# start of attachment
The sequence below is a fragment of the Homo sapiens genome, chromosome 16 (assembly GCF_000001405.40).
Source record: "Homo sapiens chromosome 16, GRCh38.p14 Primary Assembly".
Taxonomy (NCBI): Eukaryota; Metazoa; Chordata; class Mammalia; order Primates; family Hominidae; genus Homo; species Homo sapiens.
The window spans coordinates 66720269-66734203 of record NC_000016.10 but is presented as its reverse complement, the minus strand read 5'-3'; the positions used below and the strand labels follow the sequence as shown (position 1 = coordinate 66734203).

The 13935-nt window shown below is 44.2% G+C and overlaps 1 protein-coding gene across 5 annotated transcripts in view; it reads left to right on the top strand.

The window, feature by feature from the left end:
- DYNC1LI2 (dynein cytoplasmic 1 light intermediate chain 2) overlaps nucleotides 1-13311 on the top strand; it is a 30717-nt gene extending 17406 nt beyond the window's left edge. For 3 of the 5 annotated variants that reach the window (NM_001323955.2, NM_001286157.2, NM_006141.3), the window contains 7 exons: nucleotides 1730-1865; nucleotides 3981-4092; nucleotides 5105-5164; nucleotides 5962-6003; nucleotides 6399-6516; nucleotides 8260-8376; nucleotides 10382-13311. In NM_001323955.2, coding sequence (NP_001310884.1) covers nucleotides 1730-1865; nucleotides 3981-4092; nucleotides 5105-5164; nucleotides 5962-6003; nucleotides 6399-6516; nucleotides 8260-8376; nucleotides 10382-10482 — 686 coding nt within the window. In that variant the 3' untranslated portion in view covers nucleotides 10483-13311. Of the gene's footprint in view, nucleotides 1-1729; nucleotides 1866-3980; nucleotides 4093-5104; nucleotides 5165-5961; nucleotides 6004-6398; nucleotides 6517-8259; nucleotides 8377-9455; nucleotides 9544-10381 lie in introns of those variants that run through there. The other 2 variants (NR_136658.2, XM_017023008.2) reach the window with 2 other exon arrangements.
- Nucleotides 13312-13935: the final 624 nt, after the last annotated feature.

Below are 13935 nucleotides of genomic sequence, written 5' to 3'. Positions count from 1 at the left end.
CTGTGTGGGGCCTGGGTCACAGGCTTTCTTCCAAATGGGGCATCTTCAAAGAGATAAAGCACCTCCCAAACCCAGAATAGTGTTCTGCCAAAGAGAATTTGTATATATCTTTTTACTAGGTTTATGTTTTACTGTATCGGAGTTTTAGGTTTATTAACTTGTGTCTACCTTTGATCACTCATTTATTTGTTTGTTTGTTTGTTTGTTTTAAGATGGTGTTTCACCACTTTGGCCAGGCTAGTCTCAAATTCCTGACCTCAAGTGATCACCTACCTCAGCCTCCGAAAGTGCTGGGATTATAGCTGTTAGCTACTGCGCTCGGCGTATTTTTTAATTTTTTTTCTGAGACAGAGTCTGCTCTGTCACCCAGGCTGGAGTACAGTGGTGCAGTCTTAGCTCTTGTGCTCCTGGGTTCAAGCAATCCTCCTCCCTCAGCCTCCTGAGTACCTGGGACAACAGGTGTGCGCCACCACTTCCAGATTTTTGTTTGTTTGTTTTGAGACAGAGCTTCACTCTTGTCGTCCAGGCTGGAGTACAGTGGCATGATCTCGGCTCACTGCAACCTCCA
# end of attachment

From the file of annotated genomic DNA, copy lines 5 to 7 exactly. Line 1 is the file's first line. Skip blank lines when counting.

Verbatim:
The 13935-nt window shown below is 44.2% G+C and overlaps 1 protein-coding gene across 5 annotated transcripts in view; it reads left to right on the top strand.

The window, feature by feature from the left end:
- DYNC1LI2 (dynein cytoplasmic 1 light intermediate chain 2) overlaps nucleotides 1-13311 on the top strand; it is a 30717-nt gene extending 17406 nt beyond the window's left edge. For 3 of the 5 annotated variants that reach the window (NM_001323955.2, NM_001286157.2, NM_006141.3), the window contains 7 exons: nucleotides 1730-1865; nucleotides 3981-4092; nucleotides 5105-5164; nucleotides 5962-6003; nucleotides 6399-6516; nucleotides 8260-8376; nucleotides 10382-13311. In NM_001323955.2, coding sequence (NP_001310884.1) covers nucleotides 1730-1865; nucleotides 3981-4092; nucleotides 5105-5164; nucleotides 5962-6003; nucleotides 6399-6516; nucleotides 8260-8376; nucleotides 10382-10482 — 686 coding nt within the window. In that variant the 3' untranslated portion in view covers nucleotides 10483-13311. Of the gene's footprint in view, nucleotides 1-1729; nucleotides 1866-3980; nucleotides 4093-5104; nucleotides 5165-5961; nucleotides 6004-6398; nucleotides 6517-8259; nucleotides 8377-9455; nucleotides 9544-10381 lie in introns of those variants that run through there. The other 2 variants (NR_136658.2, XM_017023008.2) reach the window with 2 other exon arrangements.